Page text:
Our favourites, the Avengers have been battling to save Earth, be it alien invasions, the evil super-god Loki or the killing machine Ultron.
They obviously have some super-awesome powers-the Iron Man’s suit, super-healing abilities of Black Widow and Captain America’s indestructible shield.
But it often makes us ask, how scientifically sound are these powers actually, and do any of them hold up to those laws of physics and chemistry as we know them?
It’s interesting to note that even the American Chemical Society took it’s turn at the science behind the heroics of the Avengers!
It began looking at Tony Stark, a.k.a Iron Man and his suit of armour. Originally his suit was made only of iron and weighed around 70kg (150lbs) not very comfortable to move around in and difficult to maneuver. He later upgraded his suit to a nickel-titanium alloy called nitinol, and as Dr Raychelle Burks explained, this alloy was “strong but light, and can be reformed after taking damage.” The current suit also supports rocket boots, made of graphite reinforced with carbon fibre, which act as a heat absorber when the comic character lands on his boots.
But how could we forget the source of all these powers, Mr. Stark’s own portable nuclear power station – the Arc Reactor. In Iron Man 2 he first used palladium – but we all learn how it was poisoning and killing him. So instead, he created his own new element (a scene which all of us must remember vividly)- and scientists claim that this might not be as far-fetched as it seems. Stark used his own particle accelerator to smash the nuclei of atoms together and fabricate a new type of atom. Interestingly, this is not entirely dissimilar to the experiments taking place at real-life accelerators such as CERN. ‘Scientists have made 20 synthetic elements this way, so it’s not unbelievable that Stark would have made new elements to power his suit,’ said Dr Burks.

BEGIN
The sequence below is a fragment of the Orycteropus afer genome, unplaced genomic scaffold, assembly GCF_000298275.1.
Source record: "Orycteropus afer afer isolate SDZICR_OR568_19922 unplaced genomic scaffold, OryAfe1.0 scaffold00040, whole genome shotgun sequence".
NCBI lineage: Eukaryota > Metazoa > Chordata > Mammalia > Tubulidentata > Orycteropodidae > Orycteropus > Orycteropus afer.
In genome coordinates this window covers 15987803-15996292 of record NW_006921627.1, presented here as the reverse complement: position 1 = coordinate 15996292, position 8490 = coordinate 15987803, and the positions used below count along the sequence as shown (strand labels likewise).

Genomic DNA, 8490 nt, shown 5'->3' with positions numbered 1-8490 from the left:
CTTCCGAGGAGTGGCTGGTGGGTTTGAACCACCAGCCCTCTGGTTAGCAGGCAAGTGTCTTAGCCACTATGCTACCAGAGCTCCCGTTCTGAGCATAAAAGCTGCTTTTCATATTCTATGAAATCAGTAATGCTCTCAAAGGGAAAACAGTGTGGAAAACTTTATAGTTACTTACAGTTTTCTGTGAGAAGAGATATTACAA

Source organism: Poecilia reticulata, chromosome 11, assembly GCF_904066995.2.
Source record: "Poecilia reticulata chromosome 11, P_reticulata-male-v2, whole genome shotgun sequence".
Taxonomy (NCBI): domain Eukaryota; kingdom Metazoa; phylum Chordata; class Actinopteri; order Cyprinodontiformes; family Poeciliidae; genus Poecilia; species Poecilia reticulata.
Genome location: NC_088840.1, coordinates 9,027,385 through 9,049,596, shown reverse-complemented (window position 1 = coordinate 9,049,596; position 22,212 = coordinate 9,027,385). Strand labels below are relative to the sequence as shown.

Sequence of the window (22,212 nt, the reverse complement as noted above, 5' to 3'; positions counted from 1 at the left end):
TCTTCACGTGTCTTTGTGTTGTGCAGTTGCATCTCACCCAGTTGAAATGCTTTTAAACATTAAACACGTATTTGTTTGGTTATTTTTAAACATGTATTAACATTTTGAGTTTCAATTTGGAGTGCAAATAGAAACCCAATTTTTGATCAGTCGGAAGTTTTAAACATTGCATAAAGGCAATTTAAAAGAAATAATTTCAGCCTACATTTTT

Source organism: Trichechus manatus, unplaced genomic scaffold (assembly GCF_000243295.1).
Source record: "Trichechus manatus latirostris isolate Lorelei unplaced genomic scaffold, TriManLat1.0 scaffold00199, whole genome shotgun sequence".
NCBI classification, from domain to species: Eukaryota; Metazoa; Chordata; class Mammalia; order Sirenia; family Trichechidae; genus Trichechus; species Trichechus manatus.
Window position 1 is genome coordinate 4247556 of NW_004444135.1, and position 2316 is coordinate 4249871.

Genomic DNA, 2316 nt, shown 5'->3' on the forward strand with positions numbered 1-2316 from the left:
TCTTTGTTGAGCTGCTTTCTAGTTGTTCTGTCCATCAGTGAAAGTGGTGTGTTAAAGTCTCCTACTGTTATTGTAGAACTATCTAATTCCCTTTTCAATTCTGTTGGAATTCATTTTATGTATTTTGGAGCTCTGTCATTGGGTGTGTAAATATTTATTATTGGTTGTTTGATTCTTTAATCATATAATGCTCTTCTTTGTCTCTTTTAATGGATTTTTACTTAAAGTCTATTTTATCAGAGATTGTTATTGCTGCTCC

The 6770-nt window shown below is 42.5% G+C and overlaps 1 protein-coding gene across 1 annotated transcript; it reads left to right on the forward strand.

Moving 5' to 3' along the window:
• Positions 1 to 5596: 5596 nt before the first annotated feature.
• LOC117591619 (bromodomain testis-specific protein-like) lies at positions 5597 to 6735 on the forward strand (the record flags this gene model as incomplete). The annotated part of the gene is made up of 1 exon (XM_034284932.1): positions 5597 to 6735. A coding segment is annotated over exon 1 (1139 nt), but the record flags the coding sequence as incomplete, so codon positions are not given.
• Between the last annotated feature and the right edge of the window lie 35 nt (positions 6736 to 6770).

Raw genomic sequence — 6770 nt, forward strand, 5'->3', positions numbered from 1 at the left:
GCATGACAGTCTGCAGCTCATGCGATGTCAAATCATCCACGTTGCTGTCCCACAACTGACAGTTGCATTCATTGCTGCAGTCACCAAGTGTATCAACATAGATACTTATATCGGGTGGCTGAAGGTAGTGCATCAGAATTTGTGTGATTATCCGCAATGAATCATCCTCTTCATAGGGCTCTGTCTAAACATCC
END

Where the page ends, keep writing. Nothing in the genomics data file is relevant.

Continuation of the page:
Obviously, Stark isn’t the only one with super-human abilities. The other avengers, with the likes of Captain America and Black Widow have super strength, quick reflexes, and super-fast healing abilities. In normal healing, a type of white blood cell called a macrophage fights infections and oversees the repair process. While this can take two to five days in regular humans, the macrophages of Captain American and Black Widow appear to be super productive, helping them heal quickly, in a matter of hours.
Coming to Captain America’s shield which possess the ability to deflect bullets, grenades, lasers and so on. Most of its protection appears to come from steel, although this is not a great shock absorber – and somehow Captain America is able to survive even the heaviest of blows from Thor’s hammer. The credit goes to the imaginary mineral called vibranium which, while fictional, has some science at its core.
This material can absorb enormous amounts of vibration energy without getting too hot or melting. For example, the flash of light which appeared as Thor’s hammer hit the shield can be speculated to have arisen when the material converts vibrational or mechanical energy to light energy, keeping the avengers’ leader safe.
Of course, we have to suspend disbelief just a bit to assume this is possible – but perhaps the Avengers have more of a root in science than we all could have presumed.